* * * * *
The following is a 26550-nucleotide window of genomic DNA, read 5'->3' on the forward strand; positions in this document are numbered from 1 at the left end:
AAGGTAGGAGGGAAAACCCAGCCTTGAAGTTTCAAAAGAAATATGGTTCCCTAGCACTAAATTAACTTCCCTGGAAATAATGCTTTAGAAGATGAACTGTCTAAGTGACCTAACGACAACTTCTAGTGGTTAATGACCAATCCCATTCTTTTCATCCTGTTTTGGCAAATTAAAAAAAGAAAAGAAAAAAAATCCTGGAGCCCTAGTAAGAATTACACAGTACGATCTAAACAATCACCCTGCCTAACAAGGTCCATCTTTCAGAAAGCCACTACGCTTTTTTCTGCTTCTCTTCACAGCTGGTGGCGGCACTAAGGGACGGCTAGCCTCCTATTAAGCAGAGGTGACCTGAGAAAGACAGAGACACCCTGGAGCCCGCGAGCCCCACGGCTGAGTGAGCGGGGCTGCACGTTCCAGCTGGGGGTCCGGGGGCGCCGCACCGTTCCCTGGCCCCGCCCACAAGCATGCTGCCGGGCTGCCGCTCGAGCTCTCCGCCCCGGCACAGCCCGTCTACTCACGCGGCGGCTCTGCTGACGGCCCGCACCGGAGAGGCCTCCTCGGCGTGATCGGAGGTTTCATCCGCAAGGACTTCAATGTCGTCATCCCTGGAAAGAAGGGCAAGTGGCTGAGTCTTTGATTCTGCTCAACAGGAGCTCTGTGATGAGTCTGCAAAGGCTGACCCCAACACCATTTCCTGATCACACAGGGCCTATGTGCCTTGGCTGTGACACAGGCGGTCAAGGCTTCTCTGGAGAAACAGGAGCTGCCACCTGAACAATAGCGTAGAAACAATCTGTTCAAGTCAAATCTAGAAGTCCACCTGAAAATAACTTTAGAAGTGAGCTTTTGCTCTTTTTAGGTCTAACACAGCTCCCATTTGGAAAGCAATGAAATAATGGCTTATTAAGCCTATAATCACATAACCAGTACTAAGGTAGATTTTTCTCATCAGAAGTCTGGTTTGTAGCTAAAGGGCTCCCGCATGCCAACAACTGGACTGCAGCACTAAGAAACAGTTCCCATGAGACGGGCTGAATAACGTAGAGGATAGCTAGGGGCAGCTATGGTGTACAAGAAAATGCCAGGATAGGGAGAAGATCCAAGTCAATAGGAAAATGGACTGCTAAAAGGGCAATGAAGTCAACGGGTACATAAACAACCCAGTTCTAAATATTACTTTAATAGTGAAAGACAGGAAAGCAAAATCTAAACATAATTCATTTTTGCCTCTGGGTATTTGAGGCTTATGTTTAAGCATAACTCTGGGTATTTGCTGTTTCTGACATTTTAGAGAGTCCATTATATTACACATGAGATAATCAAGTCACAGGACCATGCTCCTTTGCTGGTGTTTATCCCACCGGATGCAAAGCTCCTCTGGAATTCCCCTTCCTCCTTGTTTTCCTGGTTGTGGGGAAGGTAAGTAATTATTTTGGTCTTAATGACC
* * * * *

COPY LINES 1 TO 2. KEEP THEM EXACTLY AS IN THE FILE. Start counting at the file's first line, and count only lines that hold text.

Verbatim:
The following is a 26550-nucleotide window of genomic DNA, read 5'->3' on the forward strand; positions in this document are numbered from 1 at the left end:
AAGGTAGGAGGGAAAACCCAGCCTTGAAGTTTCAAAAGAAATATGGTTCCCTAGCACTAAATTAACTTCCCTGGAAATAATGCTTTAGAAGATGAACTGTCTAAGTGACCTAACGACAACTTCTAGTGGTTAATGACCAATCCCATTCTTTTCATCCTGTTTTGGCAAATTAAAAAAAGAAAAGAAAAAAAATCCTGGAGCCCTAGTAAGAATTACACAGTACGATCTAAACAATCACCCTGCCTAACAAGGTCCATCTTTCAGAAAGCCACTACGCTTTTTTCTGCTTCTCTTCACAGCTGGTGGCGGCACTAAGGGACGGCTAGCCTCCTATTAAGCAGAGGTGACCTGAGAAAGACAGAGACACCCTGGAGCCCGCGAGCCCCACGGCTGAGTGAGCGGGGCTGCACGTTCCAGCTGGGGGTCCGGGGGCGCCGCACCGTTCCCTGGCCCCGCCCACAAGCATGCTGCCGGGCTGCCGCTCGAGCTCTCCGCCCCGGCACAGCCCGTCTACTCACGCGGCGGCTCTGCTGACGGCCCGCACCGGAGAGGCCTCCTCGGCGTGATCGGAGGTTTCATCCGCAAGGACTTCAATGTCGTCATCCCTGGAAAGAAGGGCAAGTGGCTGAGTCTTTGATTCTGCTCAACAGGAGCTCTGTGATGAGTCTGCAAAGGCTGACCCCAACACCATTTCCTGATCACACAGGGCCTATGTGCCTTGGCTGTGACACAGGCGGTCAAGGCTTCTCTGGAGAAACAGGAGCTGCCACCTGAACAATAGCGTAGAAACAATCTGTTCAAGTCAAATCTAGAAGTCCACCTGAAAATAACTTTAGAAGTGAGCTTTTGCTCTTTTTAGGTCTAACACAGCTCCCATTTGGAAAGCAATGAAATAATGGCTTATTAAGCCTATAATCACATAACCAGTACTAAGGTAGATTTTTCTCATCAGAAGTCTGGTTTGTAGCTAAAGGGCTCCCGCATGCCAACAACTGGACTGCAGCACTAAGAAACAGTTCCCATGAGACGGGCTGAATAACGTAGAGGATAGCTAGGGGCAGCTATGGTGTACAAGAAAATGCCAGGATAGGGAGAAGATCCAAGTCAATAGGAAAATGGACTGCTAAAAGGGCAATGAAGTCAACGGGTACATAAACAACCCAGTTCTAAATATTACTTTAATAGTGAAAGACAGGAAAGCAAAATCTAAACATAATTCATTTTTGCCTCTGGGTATTTGAGGCTTATGTTTAAGCATAACTCTGGGTATTTGCTGTTTCTGACATTTTAGAGAGTCCATTATATTACACATGAGATAATCAAGTCACAGGACCATGCTCCTTTGCTGGTGTTTATCCCACCGGATGCAAAGCTCCTCTGGAATTCCCCTTCCTCCTTGTTTTCCTGGTTGTGGGGAAGGTAAGTAATTATTTTGGTCTTAATGACC